I found that always starting from down on the valley floor to reach the top of a 4000er was the best way to do this project. If you take a lift you lose a bit of the adventurous spirit and I wanted this experience to be something strong and pure for me.
Flying off a summit always adds a special element to the climb. And it's fun, so paragliding came quite naturally in the project.
You are one of the first French women to achieve this. Have you noticed any changes in the world of alpinism, concerning the number of women in the mountains or attitudes towards them?
I can see more and more strong women in the mountains and more and more climbing parties of women, which is really nice. Most men have respect for that and even better, they are supportive to women who try hard.
But of course you always have a few people who are not taking women seriously. It's not worth wasting your time and energy on these people.
The Olympic Games, Tokyo 2020. What do you think - of the format, of the growth in climbing in general? Would the Olympics have been attractive to your younger self?
I for sure had dreams that my sport would be in the Olympics and even that maybe I would still be able to compete by then. All athletes dream of the Olympic Games. If you had to win just one medal in your life, it should be an Olympic one.
Regarding the format for Tokyo, I guess it was a hard choice for the IFSC. It's for sure not 100% satisfying for the athletes and it's a bit sad for climbing generally, but hopefully something positive will come out of the Olympics for climbing itself and for the athletes.
As for the growth of climbing, I think it's great. Climbing is becoming more popular, it's growing really fast in cities. Of course there are some people who go to the climbing gym a bit like they would go to the fitness gym and the pure spirit of climbing and exploring is not here anymore, but in the end...where's the problem? Everyone can climb the way he / she wants to.
Do you have any more ambitions to go on bigger expeditions, like those in China/Kyrgyzstan?
It's been more than two years now that I haven't flown anywhere by plane. I try to reduce my carbon footprint and show others we can have fantastic moments right next door. The Alps are an endless terrain. That said, I sometimes miss higher mountains, so it's possible I'll be going on expeditions again once in a while in the future.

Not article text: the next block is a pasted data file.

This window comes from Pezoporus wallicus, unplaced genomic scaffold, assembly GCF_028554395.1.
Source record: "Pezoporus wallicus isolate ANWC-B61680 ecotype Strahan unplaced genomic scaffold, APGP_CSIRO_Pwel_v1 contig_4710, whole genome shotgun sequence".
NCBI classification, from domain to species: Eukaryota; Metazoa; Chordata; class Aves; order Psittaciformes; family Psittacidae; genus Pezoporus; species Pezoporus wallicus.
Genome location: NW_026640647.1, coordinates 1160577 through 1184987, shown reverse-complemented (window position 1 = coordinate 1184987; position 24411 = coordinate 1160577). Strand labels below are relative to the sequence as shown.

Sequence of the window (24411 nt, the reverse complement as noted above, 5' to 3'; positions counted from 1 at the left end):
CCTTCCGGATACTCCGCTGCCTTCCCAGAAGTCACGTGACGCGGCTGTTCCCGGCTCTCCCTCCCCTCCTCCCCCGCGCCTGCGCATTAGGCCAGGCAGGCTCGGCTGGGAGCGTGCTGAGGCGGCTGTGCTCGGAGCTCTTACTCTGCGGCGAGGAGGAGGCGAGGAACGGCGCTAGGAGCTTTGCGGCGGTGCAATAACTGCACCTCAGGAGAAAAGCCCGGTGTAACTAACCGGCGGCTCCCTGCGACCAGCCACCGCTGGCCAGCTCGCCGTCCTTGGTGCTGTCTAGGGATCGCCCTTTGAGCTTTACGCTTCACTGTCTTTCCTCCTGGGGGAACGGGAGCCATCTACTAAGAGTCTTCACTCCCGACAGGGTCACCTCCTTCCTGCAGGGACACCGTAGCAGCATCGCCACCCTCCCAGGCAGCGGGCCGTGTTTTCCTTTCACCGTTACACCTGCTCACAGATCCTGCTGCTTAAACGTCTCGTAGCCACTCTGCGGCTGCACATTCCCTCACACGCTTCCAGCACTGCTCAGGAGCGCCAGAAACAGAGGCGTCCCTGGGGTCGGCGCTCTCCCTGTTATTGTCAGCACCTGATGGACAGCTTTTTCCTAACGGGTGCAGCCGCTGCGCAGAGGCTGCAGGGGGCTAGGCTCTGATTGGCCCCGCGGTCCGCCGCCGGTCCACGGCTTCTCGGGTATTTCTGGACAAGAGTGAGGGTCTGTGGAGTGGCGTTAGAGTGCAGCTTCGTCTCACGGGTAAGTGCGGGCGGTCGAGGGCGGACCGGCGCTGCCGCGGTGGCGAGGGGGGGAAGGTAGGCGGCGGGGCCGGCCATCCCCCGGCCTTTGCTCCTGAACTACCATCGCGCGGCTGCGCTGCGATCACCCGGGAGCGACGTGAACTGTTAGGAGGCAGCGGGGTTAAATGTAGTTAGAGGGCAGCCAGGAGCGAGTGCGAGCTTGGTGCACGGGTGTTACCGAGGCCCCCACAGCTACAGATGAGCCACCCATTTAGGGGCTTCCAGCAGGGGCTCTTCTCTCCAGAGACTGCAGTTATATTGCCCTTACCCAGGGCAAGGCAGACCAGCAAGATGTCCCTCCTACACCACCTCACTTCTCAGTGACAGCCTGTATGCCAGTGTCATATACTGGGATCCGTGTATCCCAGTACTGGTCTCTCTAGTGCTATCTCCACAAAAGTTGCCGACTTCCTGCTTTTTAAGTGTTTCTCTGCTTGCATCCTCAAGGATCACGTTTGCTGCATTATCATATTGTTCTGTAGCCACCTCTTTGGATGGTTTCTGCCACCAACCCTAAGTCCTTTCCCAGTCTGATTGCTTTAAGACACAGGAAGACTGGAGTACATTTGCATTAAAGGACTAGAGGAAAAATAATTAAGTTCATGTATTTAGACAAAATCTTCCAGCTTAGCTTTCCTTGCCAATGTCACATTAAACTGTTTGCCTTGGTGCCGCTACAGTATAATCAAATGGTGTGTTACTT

You live in Chamonix. Do you like it? There are currently major issues surrounding pollution in the valley and overpopulation on Mont Blanc - what do you think to these issues?
I really love Chamonix, for its mountains, for its people, for the easy access and for being able to do so much there (skiing, climbing, alpine climbing, flying, mountain biking, etc…)
The downside of it is that there are a lot of people, but sadly it seems we are going towards quotas in the mountains for routes such as the normal route up Mont Blanc. It's maybe a 'bad' thing that's ultimately going to lead to a 'good' thing.
Pollution… this is a big problem and I'm a bit worried people don't realise how bad it really is for our health and the environment. To be honest, I'm not exactly sure I would still want to live in Chamonix if we have another terrible winter again like we had in 2017/2018.
After the '82x4000m', what now?
That's what everyone is asking me! ;)
I have a few different projects in mind but nothing that I really feel like "OK, that's the one I really want to do now, that's the one that makes the most sense!"
Are you going to climb in England in November when you're over for Kendal Mountain Festival?!
I love the gritstone in the UK, but unfortunately I'll be only here for a very short time, so no chance to climb this time!
Kendal Mountain Festival (15th-18th November) is an award-winning event that has grown in size and diversity over the last 18 years. It is also the main social event for outdoor enthusiasts in the UK. Thousands of outdoor enthusiasts plus media industry specialists, athletes, top brands & equipment manufacturers, artists, photographers, adventurers, explorers and inspirational speakers gather every year to share adventures and celebrate the very best in outdoor and adventure sports culture.
Liv Along the Way will screen at Kendal and Liv will be speaking at an event taking place on Saturday 17th November 11:30-13:00.